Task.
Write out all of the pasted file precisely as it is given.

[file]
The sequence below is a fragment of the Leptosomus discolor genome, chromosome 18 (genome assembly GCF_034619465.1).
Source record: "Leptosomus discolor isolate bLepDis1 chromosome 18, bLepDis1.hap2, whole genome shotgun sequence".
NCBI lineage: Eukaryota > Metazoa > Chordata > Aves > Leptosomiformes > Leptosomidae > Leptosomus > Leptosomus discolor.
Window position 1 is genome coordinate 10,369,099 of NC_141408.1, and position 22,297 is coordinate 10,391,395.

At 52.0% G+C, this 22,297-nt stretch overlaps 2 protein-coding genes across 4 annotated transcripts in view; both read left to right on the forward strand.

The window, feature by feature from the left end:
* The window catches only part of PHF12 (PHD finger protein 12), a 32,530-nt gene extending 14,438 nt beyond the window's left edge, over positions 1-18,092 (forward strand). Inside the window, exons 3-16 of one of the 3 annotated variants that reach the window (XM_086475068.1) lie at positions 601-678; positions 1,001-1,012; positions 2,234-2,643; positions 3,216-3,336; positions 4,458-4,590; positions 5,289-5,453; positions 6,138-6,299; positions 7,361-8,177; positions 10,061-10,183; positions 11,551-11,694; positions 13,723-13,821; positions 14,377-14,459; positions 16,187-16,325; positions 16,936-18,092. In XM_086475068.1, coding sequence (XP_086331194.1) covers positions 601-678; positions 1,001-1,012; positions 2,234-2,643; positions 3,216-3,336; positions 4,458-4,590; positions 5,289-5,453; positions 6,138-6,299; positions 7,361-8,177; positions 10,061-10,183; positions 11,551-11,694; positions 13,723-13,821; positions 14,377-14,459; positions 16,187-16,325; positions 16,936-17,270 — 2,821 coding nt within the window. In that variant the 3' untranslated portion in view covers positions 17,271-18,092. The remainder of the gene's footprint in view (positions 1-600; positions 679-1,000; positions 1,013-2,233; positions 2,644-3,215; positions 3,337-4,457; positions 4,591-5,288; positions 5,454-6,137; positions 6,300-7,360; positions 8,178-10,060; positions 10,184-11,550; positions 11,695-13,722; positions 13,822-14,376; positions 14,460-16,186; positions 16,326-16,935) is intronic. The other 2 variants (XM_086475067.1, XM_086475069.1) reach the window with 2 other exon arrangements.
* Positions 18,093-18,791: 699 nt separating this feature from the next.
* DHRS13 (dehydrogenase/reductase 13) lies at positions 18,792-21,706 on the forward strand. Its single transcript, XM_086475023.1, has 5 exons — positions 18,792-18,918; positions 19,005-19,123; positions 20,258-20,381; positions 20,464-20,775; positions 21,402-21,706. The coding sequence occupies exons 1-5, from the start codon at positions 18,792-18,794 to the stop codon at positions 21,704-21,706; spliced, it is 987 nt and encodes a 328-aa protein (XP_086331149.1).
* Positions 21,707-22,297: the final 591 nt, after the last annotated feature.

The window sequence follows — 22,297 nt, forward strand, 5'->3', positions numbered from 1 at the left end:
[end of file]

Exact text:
The sequence below is a fragment of the Leptosomus discolor genome, chromosome 18 (genome assembly GCF_034619465.1).
Source record: "Leptosomus discolor isolate bLepDis1 chromosome 18, bLepDis1.hap2, whole genome shotgun sequence".
NCBI lineage: Eukaryota > Metazoa > Chordata > Aves > Leptosomiformes > Leptosomidae > Leptosomus > Leptosomus discolor.
Window position 1 is genome coordinate 10,369,099 of NC_141408.1, and position 22,297 is coordinate 10,391,395.

At 52.0% G+C, this 22,297-nt stretch overlaps 2 protein-coding genes across 4 annotated transcripts in view; both read left to right on the forward strand.

The window, feature by feature from the left end:
* The window catches only part of PHF12 (PHD finger protein 12), a 32,530-nt gene extending 14,438 nt beyond the window's left edge, over positions 1-18,092 (forward strand). Inside the window, exons 3-16 of one of the 3 annotated variants that reach the window (XM_086475068.1) lie at positions 601-678; positions 1,001-1,012; positions 2,234-2,643; positions 3,216-3,336; positions 4,458-4,590; positions 5,289-5,453; positions 6,138-6,299; positions 7,361-8,177; positions 10,061-10,183; positions 11,551-11,694; positions 13,723-13,821; positions 14,377-14,459; positions 16,187-16,325; positions 16,936-18,092. In XM_086475068.1, coding sequence (XP_086331194.1) covers positions 601-678; positions 1,001-1,012; positions 2,234-2,643; positions 3,216-3,336; positions 4,458-4,590; positions 5,289-5,453; positions 6,138-6,299; positions 7,361-8,177; positions 10,061-10,183; positions 11,551-11,694; positions 13,723-13,821; positions 14,377-14,459; positions 16,187-16,325; positions 16,936-17,270 — 2,821 coding nt within the window. In that variant the 3' untranslated portion in view covers positions 17,271-18,092. The remainder of the gene's footprint in view (positions 1-600; positions 679-1,000; positions 1,013-2,233; positions 2,644-3,215; positions 3,337-4,457; positions 4,591-5,288; positions 5,454-6,137; positions 6,300-7,360; positions 8,178-10,060; positions 10,184-11,550; positions 11,695-13,722; positions 13,822-14,376; positions 14,460-16,186; positions 16,326-16,935) is intronic. The other 2 variants (XM_086475067.1, XM_086475069.1) reach the window with 2 other exon arrangements.
* Positions 18,093-18,791: 699 nt separating this feature from the next.
* DHRS13 (dehydrogenase/reductase 13) lies at positions 18,792-21,706 on the forward strand. Its single transcript, XM_086475023.1, has 5 exons — positions 18,792-18,918; positions 19,005-19,123; positions 20,258-20,381; positions 20,464-20,775; positions 21,402-21,706. The coding sequence occupies exons 1-5, from the start codon at positions 18,792-18,794 to the stop codon at positions 21,704-21,706; spliced, it is 987 nt and encodes a 328-aa protein (XP_086331149.1).
* Positions 21,707-22,297: the final 591 nt, after the last annotated feature.

The window sequence follows — 22,297 nt, forward strand, 5'->3', positions numbered from 1 at the left end: